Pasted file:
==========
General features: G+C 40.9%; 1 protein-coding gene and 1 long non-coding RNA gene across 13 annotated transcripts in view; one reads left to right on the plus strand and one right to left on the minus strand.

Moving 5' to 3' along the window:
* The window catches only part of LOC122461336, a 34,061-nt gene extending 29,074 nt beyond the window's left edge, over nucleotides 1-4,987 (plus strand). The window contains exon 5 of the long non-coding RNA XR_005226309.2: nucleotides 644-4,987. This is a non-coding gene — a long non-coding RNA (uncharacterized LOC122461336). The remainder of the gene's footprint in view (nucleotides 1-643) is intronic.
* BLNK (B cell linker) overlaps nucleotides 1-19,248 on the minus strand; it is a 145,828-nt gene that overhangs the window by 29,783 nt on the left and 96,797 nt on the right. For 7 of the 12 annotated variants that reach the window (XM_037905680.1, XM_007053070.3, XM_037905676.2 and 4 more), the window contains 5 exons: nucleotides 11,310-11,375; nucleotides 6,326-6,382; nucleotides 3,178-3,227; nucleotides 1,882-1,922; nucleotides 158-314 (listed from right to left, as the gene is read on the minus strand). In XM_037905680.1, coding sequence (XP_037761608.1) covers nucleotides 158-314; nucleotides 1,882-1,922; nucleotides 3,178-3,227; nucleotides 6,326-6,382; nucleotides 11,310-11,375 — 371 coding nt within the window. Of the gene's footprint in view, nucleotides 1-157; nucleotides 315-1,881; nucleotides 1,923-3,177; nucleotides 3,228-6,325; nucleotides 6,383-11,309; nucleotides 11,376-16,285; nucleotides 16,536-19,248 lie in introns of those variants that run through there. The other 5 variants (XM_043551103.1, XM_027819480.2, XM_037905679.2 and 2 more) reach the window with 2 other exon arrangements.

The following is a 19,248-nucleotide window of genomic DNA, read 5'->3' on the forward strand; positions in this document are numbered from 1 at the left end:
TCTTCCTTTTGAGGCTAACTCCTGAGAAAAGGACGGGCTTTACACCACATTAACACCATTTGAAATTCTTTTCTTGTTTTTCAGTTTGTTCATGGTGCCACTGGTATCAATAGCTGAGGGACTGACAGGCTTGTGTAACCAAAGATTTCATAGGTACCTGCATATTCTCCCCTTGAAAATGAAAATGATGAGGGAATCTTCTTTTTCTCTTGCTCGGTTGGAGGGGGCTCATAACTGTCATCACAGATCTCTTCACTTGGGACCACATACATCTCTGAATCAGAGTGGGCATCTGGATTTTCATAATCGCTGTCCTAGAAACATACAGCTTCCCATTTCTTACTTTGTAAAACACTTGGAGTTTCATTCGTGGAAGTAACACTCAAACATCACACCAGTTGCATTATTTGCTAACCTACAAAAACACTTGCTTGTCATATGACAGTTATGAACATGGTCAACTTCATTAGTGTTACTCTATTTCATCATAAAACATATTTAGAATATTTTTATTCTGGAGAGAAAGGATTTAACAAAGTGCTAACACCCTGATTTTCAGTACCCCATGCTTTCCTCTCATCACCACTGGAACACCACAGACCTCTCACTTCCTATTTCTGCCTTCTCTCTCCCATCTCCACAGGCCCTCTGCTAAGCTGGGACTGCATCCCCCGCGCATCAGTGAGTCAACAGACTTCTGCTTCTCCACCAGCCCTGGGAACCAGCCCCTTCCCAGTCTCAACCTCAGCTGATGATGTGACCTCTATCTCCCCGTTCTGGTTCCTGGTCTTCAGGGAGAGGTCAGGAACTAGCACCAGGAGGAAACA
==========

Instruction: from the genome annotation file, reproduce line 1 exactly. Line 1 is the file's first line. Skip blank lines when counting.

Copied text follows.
General features: G+C 40.9%; 1 protein-coding gene and 1 long non-coding RNA gene across 13 annotated transcripts in view; one reads left to right on the plus strand and one right to left on the minus strand.